Gentrification affects many of New York’s poorer neighborhoods, not just El Barrio. Loosely defined as an influx of money and development, gentrification causes the displacement of low-income families by wealthier ones, its critics argue. As New York crime rates have fallen over the past 15 years, parts of the city once shunned by young, wealthy professionals have become targets for development. In neighborhoods like El Barrio, where many poor families have only recently arrived in the US, the potential for rapid change—and displacement of the poor—is even greater. Across New York, rising rents have led to confrontations between landlords and tenant organizations, between the tenants’ need for affordable housing and the owners’ property rights. In this clash of philosophies, New Yorkers’ homes are at stake.

“Gentrification is a fact of life,” argues East Harlem landlord Scott Zwilling.

“People look at me and say ‘the big, bad owner kicked me out,'” Zwilling said. “But if it wasn’t me buying the property and raising the rent, there would have been 10 others ready to do the same thing.”

But gentrification is neither inevitable nor desirable, according to Movement for Justice in El Barrio.

“What initiated the organization was the housing crisis,” said MJB founder Juan Haro. Fearful of eviction, tenants in five East Harlem buildings approached Haro for help. “People were trying to figure out how to combat the effects of gentrification,” he said.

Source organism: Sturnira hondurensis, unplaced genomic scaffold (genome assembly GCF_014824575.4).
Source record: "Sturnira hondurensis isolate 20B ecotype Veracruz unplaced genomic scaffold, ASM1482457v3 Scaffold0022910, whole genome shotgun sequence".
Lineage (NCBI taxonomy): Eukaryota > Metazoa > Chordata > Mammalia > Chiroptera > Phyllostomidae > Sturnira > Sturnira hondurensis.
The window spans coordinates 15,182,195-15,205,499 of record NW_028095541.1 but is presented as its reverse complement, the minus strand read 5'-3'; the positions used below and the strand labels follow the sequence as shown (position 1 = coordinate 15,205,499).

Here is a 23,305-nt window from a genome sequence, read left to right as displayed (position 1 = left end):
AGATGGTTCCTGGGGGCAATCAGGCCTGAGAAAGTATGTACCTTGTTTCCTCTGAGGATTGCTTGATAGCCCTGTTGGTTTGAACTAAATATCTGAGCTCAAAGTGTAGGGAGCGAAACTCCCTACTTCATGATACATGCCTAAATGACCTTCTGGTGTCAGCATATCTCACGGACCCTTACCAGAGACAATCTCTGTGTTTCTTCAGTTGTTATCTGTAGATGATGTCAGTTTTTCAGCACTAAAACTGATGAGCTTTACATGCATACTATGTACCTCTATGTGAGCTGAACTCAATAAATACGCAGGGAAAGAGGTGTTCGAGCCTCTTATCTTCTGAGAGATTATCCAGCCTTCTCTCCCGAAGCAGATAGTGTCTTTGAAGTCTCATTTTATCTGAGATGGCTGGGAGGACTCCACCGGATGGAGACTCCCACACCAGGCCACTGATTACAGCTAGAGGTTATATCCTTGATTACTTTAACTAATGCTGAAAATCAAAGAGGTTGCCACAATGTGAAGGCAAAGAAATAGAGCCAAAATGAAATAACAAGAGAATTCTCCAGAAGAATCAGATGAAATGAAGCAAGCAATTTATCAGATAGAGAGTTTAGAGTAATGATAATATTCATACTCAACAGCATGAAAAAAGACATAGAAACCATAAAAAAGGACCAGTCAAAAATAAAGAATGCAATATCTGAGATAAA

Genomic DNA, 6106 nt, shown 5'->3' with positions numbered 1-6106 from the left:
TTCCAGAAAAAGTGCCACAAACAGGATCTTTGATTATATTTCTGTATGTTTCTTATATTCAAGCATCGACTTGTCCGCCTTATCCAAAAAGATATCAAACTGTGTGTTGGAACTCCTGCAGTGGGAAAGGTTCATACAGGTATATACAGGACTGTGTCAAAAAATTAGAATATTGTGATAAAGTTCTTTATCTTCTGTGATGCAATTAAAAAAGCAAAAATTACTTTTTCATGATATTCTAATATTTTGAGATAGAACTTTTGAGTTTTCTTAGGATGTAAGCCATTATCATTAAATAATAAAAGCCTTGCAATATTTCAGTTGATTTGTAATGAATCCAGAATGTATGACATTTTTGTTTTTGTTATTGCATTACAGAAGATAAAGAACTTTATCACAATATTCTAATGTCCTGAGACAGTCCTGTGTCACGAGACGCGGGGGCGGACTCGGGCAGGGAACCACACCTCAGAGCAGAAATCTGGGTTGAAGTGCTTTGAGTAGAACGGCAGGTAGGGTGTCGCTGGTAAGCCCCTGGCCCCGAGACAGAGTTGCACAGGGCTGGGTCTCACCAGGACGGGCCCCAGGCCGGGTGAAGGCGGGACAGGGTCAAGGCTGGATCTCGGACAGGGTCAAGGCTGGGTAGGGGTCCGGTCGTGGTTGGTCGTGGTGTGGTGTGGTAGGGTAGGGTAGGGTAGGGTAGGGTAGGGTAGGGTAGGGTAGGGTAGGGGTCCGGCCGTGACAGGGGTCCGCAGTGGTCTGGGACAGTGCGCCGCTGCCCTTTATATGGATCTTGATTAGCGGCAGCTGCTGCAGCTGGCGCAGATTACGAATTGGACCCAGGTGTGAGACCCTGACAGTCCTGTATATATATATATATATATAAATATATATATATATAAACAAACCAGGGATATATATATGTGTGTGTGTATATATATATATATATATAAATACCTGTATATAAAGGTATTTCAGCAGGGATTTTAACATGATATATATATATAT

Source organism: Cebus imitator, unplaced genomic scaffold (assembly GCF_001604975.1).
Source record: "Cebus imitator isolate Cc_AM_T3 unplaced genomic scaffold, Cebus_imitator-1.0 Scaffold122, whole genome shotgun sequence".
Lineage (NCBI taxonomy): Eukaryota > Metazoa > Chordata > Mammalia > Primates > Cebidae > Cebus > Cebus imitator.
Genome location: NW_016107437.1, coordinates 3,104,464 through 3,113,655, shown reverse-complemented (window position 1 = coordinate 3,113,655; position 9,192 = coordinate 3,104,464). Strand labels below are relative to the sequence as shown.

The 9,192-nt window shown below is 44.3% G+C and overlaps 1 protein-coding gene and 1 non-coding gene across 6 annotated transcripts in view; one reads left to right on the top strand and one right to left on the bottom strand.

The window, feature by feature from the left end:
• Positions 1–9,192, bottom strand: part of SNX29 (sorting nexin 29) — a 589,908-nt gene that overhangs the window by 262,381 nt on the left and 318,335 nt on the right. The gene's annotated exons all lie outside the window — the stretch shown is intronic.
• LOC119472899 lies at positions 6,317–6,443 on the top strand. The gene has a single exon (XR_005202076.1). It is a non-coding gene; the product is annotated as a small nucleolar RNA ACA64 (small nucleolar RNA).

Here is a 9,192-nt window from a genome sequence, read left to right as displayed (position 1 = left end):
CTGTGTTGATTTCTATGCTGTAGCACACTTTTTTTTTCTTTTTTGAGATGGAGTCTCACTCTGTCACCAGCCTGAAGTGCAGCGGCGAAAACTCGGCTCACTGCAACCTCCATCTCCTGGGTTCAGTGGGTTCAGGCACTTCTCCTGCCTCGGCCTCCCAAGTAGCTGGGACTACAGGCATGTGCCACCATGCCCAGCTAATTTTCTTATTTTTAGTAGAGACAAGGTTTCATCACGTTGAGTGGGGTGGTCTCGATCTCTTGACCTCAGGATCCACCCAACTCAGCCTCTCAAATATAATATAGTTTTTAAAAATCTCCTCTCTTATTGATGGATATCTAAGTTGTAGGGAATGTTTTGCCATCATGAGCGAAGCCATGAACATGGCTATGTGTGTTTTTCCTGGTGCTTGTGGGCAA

Since 2004, MJB has grown to more than 380 members in 25 buildings around El Barrio. One key to this growth has been MJB’s link to the Zapatistas—a connection that, while intuitive for some members, may surprise Americans who remember 1990s images of masked Zapatista peasants clutching rifles.

MJB’s embrace of Zapatismo began in summer 2005. Far from a publicity stunt, the move was “organic,” Haro said.

“What happened early on was we began an internal discussion to learn about different social movements based in the US and abroad,” explained Haro. “Zapatismo made sense because most of our members are Mexican.” One of the group’s first meetings coincided with the “Sixth Declaration of the Lacondan Jungle,” a Zapatista call for an international campaign against neoliberalism and repression. “Our members read the declaration and got very excited,” Haro said.

El Barrio has had a large Hispanic population since the 1950s. But today’s neighborhood reflects recent national immigration trends. Just as Hispanics are now the largest minority in the US—growing from 9 to 12.5 percent of the population from 1990 to 2000—they have risen from 32 to 55 percent of the population in El Barrio since 1970, according to US Census and city government statistics. Meanwhile, the makeup of Hispanics in El Barrio has also changed. While Puerto Rican flags can still be seen on neighborhood murals and in shop windows, El Barrio’s cultural and political movements increasingly reflect its growing Mexican population.

But MJB’s affiliation with the Zapatistas goes beyond mere cultural connections, instead relying upon the perception of a common enemy and a shared solution.